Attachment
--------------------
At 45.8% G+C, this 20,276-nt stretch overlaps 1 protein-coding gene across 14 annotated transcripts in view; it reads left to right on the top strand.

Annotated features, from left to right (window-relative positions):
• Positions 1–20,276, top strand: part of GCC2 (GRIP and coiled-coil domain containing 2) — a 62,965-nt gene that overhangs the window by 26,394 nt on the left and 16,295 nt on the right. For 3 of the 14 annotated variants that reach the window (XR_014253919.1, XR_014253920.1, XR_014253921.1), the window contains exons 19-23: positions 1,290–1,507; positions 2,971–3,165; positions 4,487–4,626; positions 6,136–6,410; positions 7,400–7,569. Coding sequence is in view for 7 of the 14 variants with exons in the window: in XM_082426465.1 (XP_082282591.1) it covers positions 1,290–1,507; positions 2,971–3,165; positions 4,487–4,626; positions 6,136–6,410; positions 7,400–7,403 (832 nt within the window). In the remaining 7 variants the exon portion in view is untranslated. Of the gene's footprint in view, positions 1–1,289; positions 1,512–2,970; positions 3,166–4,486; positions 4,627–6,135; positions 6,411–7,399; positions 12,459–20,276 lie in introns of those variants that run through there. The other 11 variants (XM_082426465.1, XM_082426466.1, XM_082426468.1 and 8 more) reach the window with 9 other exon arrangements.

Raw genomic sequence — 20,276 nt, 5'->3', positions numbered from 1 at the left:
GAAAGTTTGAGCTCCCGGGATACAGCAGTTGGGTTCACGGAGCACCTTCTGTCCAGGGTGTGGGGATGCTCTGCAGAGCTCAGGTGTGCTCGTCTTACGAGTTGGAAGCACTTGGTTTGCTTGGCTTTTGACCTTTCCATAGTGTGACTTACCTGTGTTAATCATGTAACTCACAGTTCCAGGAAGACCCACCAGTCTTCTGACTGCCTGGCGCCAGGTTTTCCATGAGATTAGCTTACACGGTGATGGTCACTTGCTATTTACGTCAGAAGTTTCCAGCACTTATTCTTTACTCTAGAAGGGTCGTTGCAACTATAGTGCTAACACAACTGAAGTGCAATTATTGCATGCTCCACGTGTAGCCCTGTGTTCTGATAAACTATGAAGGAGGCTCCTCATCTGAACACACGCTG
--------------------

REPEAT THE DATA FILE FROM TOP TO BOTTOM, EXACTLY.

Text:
At 45.8% G+C, this 20,276-nt stretch overlaps 1 protein-coding gene across 14 annotated transcripts in view; it reads left to right on the top strand.

Annotated features, from left to right (window-relative positions):
• Positions 1–20,276, top strand: part of GCC2 (GRIP and coiled-coil domain containing 2) — a 62,965-nt gene that overhangs the window by 26,394 nt on the left and 16,295 nt on the right. For 3 of the 14 annotated variants that reach the window (XR_014253919.1, XR_014253920.1, XR_014253921.1), the window contains exons 19-23: positions 1,290–1,507; positions 2,971–3,165; positions 4,487–4,626; positions 6,136–6,410; positions 7,400–7,569. Coding sequence is in view for 7 of the 14 variants with exons in the window: in XM_082426465.1 (XP_082282591.1) it covers positions 1,290–1,507; positions 2,971–3,165; positions 4,487–4,626; positions 6,136–6,410; positions 7,400–7,403 (832 nt within the window). In the remaining 7 variants the exon portion in view is untranslated. Of the gene's footprint in view, positions 1–1,289; positions 1,512–2,970; positions 3,166–4,486; positions 4,627–6,135; positions 6,411–7,399; positions 12,459–20,276 lie in introns of those variants that run through there. The other 11 variants (XM_082426465.1, XM_082426466.1, XM_082426468.1 and 8 more) reach the window with 9 other exon arrangements.

Raw genomic sequence — 20,276 nt, 5'->3', positions numbered from 1 at the left:
GAAAGTTTGAGCTCCCGGGATACAGCAGTTGGGTTCACGGAGCACCTTCTGTCCAGGGTGTGGGGATGCTCTGCAGAGCTCAGGTGTGCTCGTCTTACGAGTTGGAAGCACTTGGTTTGCTTGGCTTTTGACCTTTCCATAGTGTGACTTACCTGTGTTAATCATGTAACTCACAGTTCCAGGAAGACCCACCAGTCTTCTGACTGCCTGGCGCCAGGTTTTCCATGAGATTAGCTTACACGGTGATGGTCACTTGCTATTTACGTCAGAAGTTTCCAGCACTTATTCTTTACTCTAGAAGGGTCGTTGCAACTATAGTGCTAACACAACTGAAGTGCAATTATTGCATGCTCCACGTGTAGCCCTGTGTTCTGATAAACTATGAAGGAGGCTCCTCATCTGAACACACGCTG